Breakthrough Prize Opens Public Nominations For Its 2020 Prizes In Fundamental Physics, Life Sciences & Mathematics
December 3, 2018 – San Francisco – The public nomination period for the 2020 Breakthrough Prizes in Fundamental Physics, Life Sciences and Mathematics is now open. Prizes will be awarded in fall 2019, during a live, globally televised gala awards ceremony in Silicon Valley.
Nominations can be submitted online today through April 1, 2019. While self-nominations are prohibited, anyone may nominate another person. The nomination form and rules are available at breakthroughprize.org.
For the eighth year, the Breakthrough Prize, recognized as the world’s largest science prize, will honor top scientists, handing out up to four prizes in Life Sciences, one in Fundamental Physics and one in Mathematics. Each prize comes with a $3 million award. In addition, up to six New Horizons Prizes, each for $100,000, will be presented to promising early career researchers in the fields of Physics and Mathematics.
The Breakthrough Prize, dubbed ‘The Oscars of Science,’ hosts a gala awards ceremony to celebrate the laureates’ achievements and to foster broad popular support for scientific endeavors and inspire the next generation of scientists. As part of the schedule, the prizewinners also engage in a program of lectures and discussions at a daylong symposium the day after the ceremony.
For the third year, the Breakthrough Prize will partner with two prestigious institutions – the European Federation of Academies of Sciences and Humanities (ALLEA) and ResearchGate – to directly engage with researchers and the science community.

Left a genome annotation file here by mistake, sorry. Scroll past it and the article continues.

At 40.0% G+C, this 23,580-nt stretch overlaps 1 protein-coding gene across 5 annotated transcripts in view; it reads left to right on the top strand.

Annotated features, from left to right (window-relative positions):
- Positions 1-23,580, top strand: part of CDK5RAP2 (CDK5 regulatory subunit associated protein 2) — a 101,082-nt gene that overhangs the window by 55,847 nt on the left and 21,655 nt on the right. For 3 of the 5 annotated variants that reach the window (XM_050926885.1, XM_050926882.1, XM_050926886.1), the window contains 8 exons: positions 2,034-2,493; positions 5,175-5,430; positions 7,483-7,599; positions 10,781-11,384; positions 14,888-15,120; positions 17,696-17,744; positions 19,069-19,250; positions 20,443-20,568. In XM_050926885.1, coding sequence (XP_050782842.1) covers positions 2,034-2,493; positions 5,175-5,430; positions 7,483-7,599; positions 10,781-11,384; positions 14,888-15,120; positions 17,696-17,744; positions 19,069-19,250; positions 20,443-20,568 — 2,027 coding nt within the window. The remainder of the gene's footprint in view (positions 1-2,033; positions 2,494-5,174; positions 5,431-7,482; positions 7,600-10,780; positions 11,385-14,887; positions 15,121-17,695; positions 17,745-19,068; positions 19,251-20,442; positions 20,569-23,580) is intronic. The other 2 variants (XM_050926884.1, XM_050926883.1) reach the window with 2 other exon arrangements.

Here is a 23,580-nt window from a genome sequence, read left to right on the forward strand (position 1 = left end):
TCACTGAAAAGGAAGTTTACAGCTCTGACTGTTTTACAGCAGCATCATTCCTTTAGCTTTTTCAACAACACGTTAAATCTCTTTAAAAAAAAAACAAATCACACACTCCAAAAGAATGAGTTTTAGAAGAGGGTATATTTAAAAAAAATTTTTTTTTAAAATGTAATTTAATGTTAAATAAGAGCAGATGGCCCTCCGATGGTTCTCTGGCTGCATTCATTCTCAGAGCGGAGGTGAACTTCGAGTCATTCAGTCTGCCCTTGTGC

ALLEA brings together 58 academies in more than 40 countries, with members leading scholarly enquiry across all fields of the natural sciences, social sciences and humanities.
ResearchGate accesses a network of 15 million verified scientists from 193 countries and all fields of science and mathematics to connect and share their research – current and past. ResearchGate members are encouraged to nominate their peers for the 2020 prizes in Fundamental Physics, Life Sciences, and Mathematics.
Breakthrough Prize in Fundamental Physics
One 2020 Breakthrough Prize in Fundamental Physics ($3 million) will recognize an individual(s) who has made profound contributions to human knowledge. It is open to all physicists – theoretical, mathematical and experimental – working on the deepest mysteries of the Universe. The prize can be shared among any number of scientists. Nominations are also open for the New Horizons in Physics Prize, which will include up to three $100,000 awards for early career researchers who have already produced important work in their fields.
The Selection Committee for the 2020 Breakthrough Prize in Fundamental Physics includes: Nima Arkani-Hamed, Jocelyn Bell Burnell, Charles L. Bennett, Lyn Evans, Michael B. Green, Alan Guth, Joseph Incandela, Takaaki Kajita, Charles Kane, Alexei Kitaev, Maxim Kontsevich, Andrei Linde, Arthur McDonald, Juan Maldacena, Eugene Mele, Lyman Page, Saul Perlmutter, Alexander Polyakov, Adam Riess, John H. Schwarz, Nathan Seiberg, Ashoke Sen, David N. Spergel, Andrew Strominger, Kip S. Thorne, Cumrun Vafa, Yifang Wang, Rainer Weiss and Edward Witten.
Breakthrough Prize in Life Sciences
Up to four 2020 Breakthrough Prizes in Life Sciences ($3 million each) will be awarded to individuals who have made transformative advances in understanding living systems and extending human life.